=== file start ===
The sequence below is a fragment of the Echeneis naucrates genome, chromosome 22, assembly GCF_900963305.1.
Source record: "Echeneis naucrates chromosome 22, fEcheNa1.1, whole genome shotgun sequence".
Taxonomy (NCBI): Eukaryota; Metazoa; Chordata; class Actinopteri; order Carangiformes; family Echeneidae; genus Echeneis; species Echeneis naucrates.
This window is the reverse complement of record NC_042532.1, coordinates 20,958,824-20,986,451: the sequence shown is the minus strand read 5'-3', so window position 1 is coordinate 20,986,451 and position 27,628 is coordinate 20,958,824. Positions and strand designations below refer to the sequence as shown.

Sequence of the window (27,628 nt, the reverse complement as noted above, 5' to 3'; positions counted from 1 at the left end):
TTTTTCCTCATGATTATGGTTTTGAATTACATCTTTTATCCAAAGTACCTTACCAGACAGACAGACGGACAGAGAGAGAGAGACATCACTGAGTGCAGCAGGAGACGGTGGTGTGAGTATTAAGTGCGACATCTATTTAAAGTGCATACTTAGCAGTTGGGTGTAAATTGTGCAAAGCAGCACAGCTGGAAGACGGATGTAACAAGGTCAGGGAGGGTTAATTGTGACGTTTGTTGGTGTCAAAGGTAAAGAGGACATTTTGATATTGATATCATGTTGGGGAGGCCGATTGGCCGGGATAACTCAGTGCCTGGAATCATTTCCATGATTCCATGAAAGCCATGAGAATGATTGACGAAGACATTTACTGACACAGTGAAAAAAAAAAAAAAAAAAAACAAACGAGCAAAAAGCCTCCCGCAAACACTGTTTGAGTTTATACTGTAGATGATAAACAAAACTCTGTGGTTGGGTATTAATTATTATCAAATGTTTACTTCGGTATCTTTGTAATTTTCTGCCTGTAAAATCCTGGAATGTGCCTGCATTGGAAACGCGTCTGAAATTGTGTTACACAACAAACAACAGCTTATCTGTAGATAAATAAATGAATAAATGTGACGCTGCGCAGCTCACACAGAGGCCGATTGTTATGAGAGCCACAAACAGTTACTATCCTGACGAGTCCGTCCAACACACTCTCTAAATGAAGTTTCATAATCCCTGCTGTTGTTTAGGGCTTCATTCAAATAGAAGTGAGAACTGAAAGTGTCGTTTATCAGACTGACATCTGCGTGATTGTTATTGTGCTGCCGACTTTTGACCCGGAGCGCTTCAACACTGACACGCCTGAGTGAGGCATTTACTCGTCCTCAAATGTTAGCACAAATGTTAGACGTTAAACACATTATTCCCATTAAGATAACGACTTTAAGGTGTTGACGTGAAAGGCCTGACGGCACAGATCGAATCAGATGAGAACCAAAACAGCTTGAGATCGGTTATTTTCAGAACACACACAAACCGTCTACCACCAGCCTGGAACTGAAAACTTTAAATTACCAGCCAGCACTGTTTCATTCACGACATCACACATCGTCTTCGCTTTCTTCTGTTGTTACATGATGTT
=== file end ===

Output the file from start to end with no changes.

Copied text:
The sequence below is a fragment of the Echeneis naucrates genome, chromosome 22, assembly GCF_900963305.1.
Source record: "Echeneis naucrates chromosome 22, fEcheNa1.1, whole genome shotgun sequence".
Taxonomy (NCBI): Eukaryota; Metazoa; Chordata; class Actinopteri; order Carangiformes; family Echeneidae; genus Echeneis; species Echeneis naucrates.
This window is the reverse complement of record NC_042532.1, coordinates 20,958,824-20,986,451: the sequence shown is the minus strand read 5'-3', so window position 1 is coordinate 20,986,451 and position 27,628 is coordinate 20,958,824. Positions and strand designations below refer to the sequence as shown.

Sequence of the window (27,628 nt, the reverse complement as noted above, 5' to 3'; positions counted from 1 at the left end):
TTTTTCCTCATGATTATGGTTTTGAATTACATCTTTTATCCAAAGTACCTTACCAGACAGACAGACGGACAGAGAGAGAGAGACATCACTGAGTGCAGCAGGAGACGGTGGTGTGAGTATTAAGTGCGACATCTATTTAAAGTGCATACTTAGCAGTTGGGTGTAAATTGTGCAAAGCAGCACAGCTGGAAGACGGATGTAACAAGGTCAGGGAGGGTTAATTGTGACGTTTGTTGGTGTCAAAGGTAAAGAGGACATTTTGATATTGATATCATGTTGGGGAGGCCGATTGGCCGGGATAACTCAGTGCCTGGAATCATTTCCATGATTCCATGAAAGCCATGAGAATGATTGACGAAGACATTTACTGACACAGTGAAAAAAAAAAAAAAAAAAAACAAACGAGCAAAAAGCCTCCCGCAAACACTGTTTGAGTTTATACTGTAGATGATAAACAAAACTCTGTGGTTGGGTATTAATTATTATCAAATGTTTACTTCGGTATCTTTGTAATTTTCTGCCTGTAAAATCCTGGAATGTGCCTGCATTGGAAACGCGTCTGAAATTGTGTTACACAACAAACAACAGCTTATCTGTAGATAAATAAATGAATAAATGTGACGCTGCGCAGCTCACACAGAGGCCGATTGTTATGAGAGCCACAAACAGTTACTATCCTGACGAGTCCGTCCAACACACTCTCTAAATGAAGTTTCATAATCCCTGCTGTTGTTTAGGGCTTCATTCAAATAGAAGTGAGAACTGAAAGTGTCGTTTATCAGACTGACATCTGCGTGATTGTTATTGTGCTGCCGACTTTTGACCCGGAGCGCTTCAACACTGACACGCCTGAGTGAGGCATTTACTCGTCCTCAAATGTTAGCACAAATGTTAGACGTTAAACACATTATTCCCATTAAGATAACGACTTTAAGGTGTTGACGTGAAAGGCCTGACGGCACAGATCGAATCAGATGAGAACCAAAACAGCTTGAGATCGGTTATTTTCAGAACACACACAAACCGTCTACCACCAGCCTGGAACTGAAAACTTTAAATTACCAGCCAGCACTGTTTCATTCACGACATCACACATCGTCTTCGCTTTCTTCTGTTGTTACATGATGTT